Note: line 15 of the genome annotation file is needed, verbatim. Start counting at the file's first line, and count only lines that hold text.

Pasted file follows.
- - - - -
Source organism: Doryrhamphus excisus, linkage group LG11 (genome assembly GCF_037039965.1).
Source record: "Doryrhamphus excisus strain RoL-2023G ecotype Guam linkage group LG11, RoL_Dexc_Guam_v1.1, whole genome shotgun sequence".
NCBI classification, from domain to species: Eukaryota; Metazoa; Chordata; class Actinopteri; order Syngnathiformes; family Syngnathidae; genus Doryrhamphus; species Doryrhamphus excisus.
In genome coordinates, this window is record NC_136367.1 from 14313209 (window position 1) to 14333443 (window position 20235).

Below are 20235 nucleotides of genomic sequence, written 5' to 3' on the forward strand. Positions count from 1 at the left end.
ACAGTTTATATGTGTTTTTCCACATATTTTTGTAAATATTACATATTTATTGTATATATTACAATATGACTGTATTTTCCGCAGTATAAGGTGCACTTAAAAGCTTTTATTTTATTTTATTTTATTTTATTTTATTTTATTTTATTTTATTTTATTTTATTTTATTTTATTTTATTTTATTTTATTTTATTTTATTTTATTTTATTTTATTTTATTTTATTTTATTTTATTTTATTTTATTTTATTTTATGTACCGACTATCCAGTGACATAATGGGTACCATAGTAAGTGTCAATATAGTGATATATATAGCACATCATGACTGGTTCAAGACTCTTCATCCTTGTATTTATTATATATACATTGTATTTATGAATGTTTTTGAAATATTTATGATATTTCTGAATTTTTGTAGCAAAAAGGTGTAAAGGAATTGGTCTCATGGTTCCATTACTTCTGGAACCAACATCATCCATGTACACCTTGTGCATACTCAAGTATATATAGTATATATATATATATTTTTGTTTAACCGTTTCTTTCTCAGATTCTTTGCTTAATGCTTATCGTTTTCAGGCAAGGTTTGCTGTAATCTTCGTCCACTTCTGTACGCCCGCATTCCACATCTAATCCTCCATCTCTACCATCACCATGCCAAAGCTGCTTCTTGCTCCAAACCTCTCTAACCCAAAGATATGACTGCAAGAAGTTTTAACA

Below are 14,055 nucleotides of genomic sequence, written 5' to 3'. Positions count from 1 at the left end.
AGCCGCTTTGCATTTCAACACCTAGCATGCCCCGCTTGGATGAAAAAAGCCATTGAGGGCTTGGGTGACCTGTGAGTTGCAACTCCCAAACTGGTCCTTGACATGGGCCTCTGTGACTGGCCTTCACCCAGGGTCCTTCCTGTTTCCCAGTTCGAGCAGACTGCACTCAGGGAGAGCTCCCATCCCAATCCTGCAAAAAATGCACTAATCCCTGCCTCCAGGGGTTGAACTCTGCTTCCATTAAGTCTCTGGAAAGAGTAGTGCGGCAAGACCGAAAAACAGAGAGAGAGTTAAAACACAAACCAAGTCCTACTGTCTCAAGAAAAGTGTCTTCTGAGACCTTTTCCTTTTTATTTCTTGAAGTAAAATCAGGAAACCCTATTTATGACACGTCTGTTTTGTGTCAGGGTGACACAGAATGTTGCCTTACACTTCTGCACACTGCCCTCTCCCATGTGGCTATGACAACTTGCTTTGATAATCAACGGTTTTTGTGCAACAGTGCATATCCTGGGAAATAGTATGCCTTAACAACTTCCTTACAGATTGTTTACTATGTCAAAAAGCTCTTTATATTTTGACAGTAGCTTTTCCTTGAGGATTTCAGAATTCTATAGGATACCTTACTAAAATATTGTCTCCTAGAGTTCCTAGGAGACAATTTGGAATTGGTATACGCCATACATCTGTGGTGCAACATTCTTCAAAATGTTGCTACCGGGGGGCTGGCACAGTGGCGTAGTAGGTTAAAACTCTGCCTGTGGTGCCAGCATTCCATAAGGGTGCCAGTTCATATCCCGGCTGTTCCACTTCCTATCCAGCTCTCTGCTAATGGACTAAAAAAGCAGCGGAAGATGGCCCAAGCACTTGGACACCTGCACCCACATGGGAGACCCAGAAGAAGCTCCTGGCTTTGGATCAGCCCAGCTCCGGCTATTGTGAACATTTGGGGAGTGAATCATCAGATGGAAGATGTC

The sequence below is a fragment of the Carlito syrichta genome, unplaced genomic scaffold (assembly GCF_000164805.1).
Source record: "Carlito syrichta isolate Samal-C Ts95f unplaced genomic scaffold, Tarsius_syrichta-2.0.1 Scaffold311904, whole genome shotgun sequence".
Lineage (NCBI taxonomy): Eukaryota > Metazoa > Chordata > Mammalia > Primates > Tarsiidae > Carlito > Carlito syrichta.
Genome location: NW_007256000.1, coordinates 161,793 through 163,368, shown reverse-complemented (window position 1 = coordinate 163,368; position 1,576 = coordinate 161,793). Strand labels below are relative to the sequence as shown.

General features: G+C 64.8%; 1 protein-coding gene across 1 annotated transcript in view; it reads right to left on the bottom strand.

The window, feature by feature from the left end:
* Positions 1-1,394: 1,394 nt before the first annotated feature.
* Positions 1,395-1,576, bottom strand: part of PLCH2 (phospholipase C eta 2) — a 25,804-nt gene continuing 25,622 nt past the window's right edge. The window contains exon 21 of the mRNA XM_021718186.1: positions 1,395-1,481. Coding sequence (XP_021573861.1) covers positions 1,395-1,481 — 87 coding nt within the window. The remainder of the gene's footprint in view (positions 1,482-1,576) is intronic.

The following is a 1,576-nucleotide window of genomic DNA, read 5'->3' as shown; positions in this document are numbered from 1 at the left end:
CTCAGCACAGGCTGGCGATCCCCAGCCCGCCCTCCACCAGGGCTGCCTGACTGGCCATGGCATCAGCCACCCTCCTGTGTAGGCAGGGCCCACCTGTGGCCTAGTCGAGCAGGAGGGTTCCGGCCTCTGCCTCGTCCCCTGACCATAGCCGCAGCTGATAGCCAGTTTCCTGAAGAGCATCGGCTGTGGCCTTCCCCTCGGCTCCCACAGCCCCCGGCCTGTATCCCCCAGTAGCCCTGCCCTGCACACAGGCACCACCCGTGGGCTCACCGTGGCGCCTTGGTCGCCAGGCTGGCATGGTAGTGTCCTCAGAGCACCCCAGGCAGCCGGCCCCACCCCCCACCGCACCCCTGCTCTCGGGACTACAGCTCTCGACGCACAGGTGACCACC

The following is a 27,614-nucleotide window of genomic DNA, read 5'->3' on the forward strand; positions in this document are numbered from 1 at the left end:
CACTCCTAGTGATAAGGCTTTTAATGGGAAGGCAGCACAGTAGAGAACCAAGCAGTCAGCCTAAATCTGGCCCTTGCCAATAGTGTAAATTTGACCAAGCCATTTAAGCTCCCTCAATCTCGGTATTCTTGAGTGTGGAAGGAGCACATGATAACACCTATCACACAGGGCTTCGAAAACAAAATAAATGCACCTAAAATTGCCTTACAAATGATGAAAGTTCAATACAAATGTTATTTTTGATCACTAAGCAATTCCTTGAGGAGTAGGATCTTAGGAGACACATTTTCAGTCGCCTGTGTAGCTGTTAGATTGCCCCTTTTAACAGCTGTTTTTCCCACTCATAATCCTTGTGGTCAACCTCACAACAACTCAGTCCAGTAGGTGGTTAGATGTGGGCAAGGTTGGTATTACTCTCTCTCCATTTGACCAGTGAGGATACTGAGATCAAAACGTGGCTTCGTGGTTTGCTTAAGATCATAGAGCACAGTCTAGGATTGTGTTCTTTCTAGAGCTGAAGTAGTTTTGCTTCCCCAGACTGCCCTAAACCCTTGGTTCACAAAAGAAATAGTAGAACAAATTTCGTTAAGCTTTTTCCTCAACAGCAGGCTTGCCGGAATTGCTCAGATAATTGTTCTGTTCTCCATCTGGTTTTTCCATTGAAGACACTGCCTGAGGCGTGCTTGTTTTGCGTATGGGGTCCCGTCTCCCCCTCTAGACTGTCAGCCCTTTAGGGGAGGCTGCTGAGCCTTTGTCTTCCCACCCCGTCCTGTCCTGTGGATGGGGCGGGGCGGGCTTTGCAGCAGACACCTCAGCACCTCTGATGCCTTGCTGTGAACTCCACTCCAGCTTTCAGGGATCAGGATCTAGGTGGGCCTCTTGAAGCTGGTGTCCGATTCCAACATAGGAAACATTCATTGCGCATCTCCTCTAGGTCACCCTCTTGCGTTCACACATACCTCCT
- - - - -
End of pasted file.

* Positions 1-1,394: 1,394 nt before the first annotated feature.